MPS named fifth STEM Community School District in OK
Governor Mary Fallin named Mustang Public Schools the fifth district in Oklahoma to earn the designation of STEM Community School District. District representatives went to the Capitol on Wednesday, May 4 to accept the award.

The possibility for a STEM Community School District was created with Senate Bill 1181, which was signed into law in 2014. The law enables communities to collaborate with government, local businesses, local community colleges and universities, career techs and more to demonstrate that their district is Science, Technology, Engineering and Mathematics (STEM) focused. The initiative supports Fallin's Oklahoma Works initiative.

Dr. Sean McDaniel, MPS superintendent, said earning the right to be called a STEM community means the district is paying attention to the curriculum, the program and STEM skills needed to prepare students to be successful.

"Being a STEM community says we have great partnerships with the city, the business community and obviously, with our teachers and parents," he said. "And we are paying attention to the skills that our kids need to have to be successful when they get out of school."

The process to become a STEM Community School District began in the spring of 2014. Baseline data was collected for six areas including community awareness and workforce development, the development of STEM partnerships, a results-oriented action plan, recognition, rewards and more. Over the next two years, the district focused on growing those areas. Partnerships with outside experts in STEM business sectors were cultivated such as energy, aerospace and agriculture and included the likes of (Ret) Gen. Ben Robinson. McDaniel said Dr. Angela Mills, assistant superintendent, and Gaile Loving, who recently retired as the district's science curriculum coordinator, were instrumental in receiving the designation.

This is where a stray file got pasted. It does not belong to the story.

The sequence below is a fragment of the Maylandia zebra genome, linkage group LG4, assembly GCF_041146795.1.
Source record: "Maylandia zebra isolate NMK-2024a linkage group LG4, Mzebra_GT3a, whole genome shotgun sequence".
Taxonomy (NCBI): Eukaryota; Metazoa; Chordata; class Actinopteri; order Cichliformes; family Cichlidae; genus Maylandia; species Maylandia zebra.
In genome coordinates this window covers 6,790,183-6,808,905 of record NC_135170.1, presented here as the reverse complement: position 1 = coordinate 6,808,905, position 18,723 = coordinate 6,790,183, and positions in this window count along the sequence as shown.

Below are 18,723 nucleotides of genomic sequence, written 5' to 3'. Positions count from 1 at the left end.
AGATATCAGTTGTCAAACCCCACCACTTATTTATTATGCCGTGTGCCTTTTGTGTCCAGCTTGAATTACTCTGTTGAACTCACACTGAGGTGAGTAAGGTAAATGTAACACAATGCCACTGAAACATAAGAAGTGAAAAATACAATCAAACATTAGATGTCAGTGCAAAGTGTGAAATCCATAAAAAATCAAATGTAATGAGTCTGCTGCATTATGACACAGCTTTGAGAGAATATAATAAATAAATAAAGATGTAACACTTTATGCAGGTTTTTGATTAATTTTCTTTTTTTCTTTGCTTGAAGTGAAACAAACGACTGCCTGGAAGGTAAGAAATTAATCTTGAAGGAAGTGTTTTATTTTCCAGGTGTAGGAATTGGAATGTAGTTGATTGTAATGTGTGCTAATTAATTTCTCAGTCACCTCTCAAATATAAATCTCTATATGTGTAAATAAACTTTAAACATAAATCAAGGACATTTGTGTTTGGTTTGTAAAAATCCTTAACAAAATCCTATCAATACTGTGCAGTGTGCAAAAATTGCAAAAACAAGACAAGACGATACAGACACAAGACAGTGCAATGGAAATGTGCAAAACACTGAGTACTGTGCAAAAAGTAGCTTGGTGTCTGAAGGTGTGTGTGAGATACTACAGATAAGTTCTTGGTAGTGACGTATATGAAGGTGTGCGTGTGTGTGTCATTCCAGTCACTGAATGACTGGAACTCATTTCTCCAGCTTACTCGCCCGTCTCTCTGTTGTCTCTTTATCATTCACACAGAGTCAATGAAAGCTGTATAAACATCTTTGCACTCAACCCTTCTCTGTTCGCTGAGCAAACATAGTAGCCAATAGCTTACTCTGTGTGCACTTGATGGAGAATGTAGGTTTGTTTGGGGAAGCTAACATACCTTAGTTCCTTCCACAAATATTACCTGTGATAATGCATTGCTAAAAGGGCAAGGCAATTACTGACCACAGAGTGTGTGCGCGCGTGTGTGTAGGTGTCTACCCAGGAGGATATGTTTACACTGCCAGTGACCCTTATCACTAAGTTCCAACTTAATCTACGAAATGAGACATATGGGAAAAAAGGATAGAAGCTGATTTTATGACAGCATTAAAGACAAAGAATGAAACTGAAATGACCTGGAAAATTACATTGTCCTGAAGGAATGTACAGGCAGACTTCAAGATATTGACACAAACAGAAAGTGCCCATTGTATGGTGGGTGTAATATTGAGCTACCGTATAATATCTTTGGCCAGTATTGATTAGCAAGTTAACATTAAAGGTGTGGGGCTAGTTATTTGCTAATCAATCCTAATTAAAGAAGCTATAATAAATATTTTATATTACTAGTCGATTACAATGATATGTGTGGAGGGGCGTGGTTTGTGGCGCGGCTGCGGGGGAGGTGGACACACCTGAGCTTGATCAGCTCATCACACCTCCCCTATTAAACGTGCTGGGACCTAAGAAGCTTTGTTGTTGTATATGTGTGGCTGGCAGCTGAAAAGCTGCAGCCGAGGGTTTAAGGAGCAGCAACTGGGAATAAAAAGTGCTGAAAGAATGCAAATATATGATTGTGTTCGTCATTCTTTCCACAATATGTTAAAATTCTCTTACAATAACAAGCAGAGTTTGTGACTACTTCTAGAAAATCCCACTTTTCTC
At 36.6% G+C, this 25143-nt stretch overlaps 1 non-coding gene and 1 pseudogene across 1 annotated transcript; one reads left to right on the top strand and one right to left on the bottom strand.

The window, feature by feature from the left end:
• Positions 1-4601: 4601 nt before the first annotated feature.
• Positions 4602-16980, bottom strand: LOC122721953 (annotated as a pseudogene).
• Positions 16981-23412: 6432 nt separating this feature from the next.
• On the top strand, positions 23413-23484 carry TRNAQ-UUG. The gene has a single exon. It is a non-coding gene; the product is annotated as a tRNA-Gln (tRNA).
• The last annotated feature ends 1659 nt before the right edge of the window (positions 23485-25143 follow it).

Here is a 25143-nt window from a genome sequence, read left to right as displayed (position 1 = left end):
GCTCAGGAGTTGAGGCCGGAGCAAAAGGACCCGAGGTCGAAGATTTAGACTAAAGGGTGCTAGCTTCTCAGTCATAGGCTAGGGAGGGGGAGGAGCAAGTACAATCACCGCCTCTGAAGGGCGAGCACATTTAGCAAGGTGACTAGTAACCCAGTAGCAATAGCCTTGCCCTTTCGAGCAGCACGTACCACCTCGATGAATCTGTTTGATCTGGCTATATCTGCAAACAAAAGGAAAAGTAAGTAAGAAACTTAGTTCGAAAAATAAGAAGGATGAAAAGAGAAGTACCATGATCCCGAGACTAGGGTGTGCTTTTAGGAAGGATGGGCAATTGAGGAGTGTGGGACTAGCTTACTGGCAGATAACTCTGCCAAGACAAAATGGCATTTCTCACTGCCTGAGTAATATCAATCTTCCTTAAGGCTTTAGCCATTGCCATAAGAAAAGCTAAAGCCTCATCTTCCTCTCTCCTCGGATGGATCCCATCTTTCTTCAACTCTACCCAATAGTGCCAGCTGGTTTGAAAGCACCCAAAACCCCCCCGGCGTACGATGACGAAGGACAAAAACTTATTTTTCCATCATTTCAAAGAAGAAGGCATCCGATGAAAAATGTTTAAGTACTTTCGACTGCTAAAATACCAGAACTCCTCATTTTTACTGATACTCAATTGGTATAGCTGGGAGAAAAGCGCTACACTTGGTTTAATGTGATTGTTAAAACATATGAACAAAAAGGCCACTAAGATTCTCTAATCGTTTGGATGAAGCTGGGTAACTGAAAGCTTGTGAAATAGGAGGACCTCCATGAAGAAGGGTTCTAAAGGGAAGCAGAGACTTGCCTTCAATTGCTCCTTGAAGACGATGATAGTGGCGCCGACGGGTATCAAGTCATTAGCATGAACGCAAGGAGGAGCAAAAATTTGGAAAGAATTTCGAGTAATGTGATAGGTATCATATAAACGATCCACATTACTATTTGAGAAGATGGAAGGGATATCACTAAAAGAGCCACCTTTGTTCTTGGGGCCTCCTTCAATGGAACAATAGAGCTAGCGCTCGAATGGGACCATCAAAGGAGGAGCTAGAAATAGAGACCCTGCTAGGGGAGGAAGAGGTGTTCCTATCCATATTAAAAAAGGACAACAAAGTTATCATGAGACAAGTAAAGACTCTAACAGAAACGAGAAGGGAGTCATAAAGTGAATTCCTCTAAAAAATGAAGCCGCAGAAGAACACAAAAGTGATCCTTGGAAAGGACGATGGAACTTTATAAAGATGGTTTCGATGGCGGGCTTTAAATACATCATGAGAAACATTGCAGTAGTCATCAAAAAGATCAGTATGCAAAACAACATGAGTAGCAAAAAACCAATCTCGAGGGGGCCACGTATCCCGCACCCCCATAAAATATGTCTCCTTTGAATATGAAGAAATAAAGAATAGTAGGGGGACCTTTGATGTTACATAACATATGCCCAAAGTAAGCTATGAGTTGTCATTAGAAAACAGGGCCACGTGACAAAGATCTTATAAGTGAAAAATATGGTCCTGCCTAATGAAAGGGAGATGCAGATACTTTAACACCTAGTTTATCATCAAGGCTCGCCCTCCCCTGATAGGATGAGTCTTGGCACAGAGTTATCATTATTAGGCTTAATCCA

"We have a kindergarten through 12th grade STEM pathway that has become more and more defined so that every student in Mustang from kindergarteners to seniors has access to STEM," McDaniel said. "Whether it's through events, programs or a specific set of classes, we are trying define that pathway so that more kids have that access. Being designated as a STEM community means that the business community and the governor have noticed what is going on in Mustang. They recognize STEM is important to us as a school district and as a city."

Every site has a STEM club and activities. Last summer, Mustang Schools partnered with Canadian Valley Technology Center to create two week-long STEM camps. Mustang teachers paired with CVTech instructors for each of six courses: robotics, streaming into space, video and movie making, computer science, digital bling and signs of crime. Earlier this semester, Mustang Schools organized its first Saturday STEM Camp for students in grades fifth through eighth grade. Students attended a morning session for three Saturdays where they worked on their projects and then created a display board of their methods or findings. Fifty-six students participated.
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